Erythrocytes, leukocytes and platelets as a source of oxidative stress in chronic vascular diseases: Detoxifying mechanisms and potential therapeutic options

Jose Luis Martin-Ventura, Julio Madrigal-Matute, Roxana Martinez-Pinna, Priscila Ramos-Mozo, Luis Miguel Blanco-Colio, Juan Antonio Moreno, Carlos Tarin, Elena Burillo, Carlos Ernesto Fernandez-Garcia, Jesus Egido, Olivier Meilhac, Jean Baptiste Michel

Research output: Contribution to journalArticlepeer-review

57 Scopus citations


Oxidative stress is involved in the chronic pathological vascular remodelling of both abdominal aortic aneurysm and occlusive atherosclerosis. Red blood cells (RBCs), leukocytes and platelets present in both, aneurysmal intraluminal thrombus and intraplaque haemorraghes, could be involved in the redox imbalance inside diseased arterial tissues. RBCs haemolysis may release the pro-oxidant haemoglobin (Hb), which transfers heme to tissue and low-density lipoproteins. Heme-iron potentiates molecular, cell and tissue toxicity mediated by leukocytes and other sources of reactive oxygen species (ROS). Polymorphonuclear neutrophils release myeloperoxidase and, along with activated platelets, produce superoxide mediated by NADPH oxidase, causing oxidative damage. In response to this pro-oxidant milieu, several anti-oxidant molecules of plasma or cell origin can prevent ROS production. Free Hb binds to haptoglobin (Hp) and once Hp-Hb complex is endocy-tosed by CD163, liberated heme is converted into less toxic compounds by heme oxygenase-1. Iron homeostasis is mainly regulated by transfer-rin, which transports ferric ions to other cells. Transferrin-bound iron is internalised via endocytosis mediated by transferrin receptor. Once inside the cell, iron is mainly stored by ferritin. Other non hemo-iron related antioxidant enzymes (e.g. superoxide dismutase, catalase, thio-redoxin and peroxiredoxin) are also involved in redox modulation in vascular remodelling. Oxidative stress is a main determinant of chronic pathological remodelling of the arterial wall, partially linked to the presence of RBCs, leukocytes, platelets and oxidised fibrin within tissue and to the imbalance between pro-/anti-oxidant molecules. Understanding the complex mechanisms underlying redox imbalance could help to define novel potential targets to decrease atherothrombotic risk.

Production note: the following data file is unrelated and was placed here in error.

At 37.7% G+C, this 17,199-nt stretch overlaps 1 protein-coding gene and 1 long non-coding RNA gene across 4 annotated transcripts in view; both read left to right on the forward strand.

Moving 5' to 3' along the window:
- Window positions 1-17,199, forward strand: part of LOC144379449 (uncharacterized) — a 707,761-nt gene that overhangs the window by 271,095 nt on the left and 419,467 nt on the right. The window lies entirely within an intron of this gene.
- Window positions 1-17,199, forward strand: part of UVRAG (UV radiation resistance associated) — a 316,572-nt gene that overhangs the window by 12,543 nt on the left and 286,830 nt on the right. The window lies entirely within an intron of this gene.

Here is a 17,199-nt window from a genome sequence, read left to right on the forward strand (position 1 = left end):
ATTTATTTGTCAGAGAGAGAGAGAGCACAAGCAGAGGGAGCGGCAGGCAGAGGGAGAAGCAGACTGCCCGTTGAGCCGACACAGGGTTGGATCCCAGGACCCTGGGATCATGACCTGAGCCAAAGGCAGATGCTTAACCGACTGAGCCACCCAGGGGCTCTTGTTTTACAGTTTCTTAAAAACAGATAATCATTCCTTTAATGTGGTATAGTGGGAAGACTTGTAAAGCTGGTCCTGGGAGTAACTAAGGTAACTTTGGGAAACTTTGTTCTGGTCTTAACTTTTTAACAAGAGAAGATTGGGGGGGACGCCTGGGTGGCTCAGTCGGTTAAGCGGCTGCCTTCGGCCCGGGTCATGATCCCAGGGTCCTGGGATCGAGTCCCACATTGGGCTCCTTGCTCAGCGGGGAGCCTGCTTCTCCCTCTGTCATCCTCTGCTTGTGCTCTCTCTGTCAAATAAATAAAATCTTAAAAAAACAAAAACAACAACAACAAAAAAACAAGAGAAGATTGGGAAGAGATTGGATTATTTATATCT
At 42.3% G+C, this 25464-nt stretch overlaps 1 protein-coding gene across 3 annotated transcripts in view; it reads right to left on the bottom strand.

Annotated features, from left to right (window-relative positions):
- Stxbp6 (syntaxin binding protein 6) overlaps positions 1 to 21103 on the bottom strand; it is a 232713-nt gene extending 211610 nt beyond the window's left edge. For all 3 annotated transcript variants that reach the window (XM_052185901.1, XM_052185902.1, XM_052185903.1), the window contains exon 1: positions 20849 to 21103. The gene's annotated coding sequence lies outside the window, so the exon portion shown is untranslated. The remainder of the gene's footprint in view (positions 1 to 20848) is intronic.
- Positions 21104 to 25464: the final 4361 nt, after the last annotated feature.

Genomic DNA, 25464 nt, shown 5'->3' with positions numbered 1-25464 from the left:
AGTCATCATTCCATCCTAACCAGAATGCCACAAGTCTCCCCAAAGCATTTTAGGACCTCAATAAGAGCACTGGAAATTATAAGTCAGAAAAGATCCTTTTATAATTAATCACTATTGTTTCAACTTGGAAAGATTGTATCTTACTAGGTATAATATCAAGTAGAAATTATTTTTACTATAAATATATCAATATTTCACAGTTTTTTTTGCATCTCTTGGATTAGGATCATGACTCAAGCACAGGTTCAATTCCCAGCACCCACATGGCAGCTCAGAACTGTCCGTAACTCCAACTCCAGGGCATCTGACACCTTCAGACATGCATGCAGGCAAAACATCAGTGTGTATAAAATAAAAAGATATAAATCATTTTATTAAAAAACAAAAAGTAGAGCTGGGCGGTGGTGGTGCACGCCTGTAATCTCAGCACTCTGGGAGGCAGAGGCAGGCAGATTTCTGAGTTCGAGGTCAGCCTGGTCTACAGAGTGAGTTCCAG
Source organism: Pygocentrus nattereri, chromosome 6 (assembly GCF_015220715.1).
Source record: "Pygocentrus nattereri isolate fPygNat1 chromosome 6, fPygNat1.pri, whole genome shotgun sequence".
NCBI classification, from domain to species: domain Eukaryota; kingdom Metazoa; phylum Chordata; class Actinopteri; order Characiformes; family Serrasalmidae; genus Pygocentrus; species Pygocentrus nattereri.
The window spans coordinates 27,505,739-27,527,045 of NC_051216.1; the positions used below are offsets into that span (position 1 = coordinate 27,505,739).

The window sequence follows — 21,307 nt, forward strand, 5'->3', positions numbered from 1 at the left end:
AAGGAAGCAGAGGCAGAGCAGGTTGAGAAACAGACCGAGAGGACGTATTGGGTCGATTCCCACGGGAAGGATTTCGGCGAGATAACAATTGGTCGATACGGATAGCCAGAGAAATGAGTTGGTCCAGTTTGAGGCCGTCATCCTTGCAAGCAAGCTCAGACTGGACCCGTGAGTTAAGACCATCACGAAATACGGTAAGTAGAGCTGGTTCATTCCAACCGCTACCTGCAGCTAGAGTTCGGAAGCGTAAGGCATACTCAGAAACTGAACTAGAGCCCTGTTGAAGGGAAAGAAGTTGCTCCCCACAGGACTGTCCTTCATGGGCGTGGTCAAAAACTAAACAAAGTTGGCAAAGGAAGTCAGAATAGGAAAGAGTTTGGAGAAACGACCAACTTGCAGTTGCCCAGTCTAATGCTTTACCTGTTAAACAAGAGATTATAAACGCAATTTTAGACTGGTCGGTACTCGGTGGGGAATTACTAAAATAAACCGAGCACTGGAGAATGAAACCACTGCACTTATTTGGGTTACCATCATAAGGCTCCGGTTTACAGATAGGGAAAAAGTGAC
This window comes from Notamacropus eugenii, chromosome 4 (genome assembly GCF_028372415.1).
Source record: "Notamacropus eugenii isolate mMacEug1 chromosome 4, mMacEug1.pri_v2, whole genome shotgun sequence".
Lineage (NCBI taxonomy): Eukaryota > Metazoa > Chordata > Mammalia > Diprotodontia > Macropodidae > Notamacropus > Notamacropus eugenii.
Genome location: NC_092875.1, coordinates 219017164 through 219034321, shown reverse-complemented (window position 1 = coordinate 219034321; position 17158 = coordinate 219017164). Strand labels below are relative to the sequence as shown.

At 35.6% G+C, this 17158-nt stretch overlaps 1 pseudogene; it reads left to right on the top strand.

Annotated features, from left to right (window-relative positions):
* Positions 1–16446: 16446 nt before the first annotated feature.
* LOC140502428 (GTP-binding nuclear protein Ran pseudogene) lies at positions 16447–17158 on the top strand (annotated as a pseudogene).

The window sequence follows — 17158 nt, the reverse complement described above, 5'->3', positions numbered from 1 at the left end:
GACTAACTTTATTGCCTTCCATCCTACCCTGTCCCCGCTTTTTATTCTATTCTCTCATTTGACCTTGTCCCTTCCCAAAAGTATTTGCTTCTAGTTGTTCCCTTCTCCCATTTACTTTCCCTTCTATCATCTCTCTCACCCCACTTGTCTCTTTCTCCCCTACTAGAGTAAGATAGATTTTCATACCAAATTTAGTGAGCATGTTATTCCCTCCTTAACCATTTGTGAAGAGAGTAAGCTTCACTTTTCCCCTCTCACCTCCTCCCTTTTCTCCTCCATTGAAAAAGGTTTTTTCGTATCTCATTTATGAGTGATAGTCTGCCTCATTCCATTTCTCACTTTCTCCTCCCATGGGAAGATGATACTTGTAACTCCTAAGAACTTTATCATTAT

Original languageEnglish (US)
Pages (from-to)435-442
Number of pages8
JournalThrombosis and Haemostasis
Issue number3
StatePublished - Sep 2012
Externally publishedYes


  • Antioxidants
  • Atherosclerosis
  • Oxidative stress
  • Vascular remodelling

ASJC Scopus subject areas

  • Hematology


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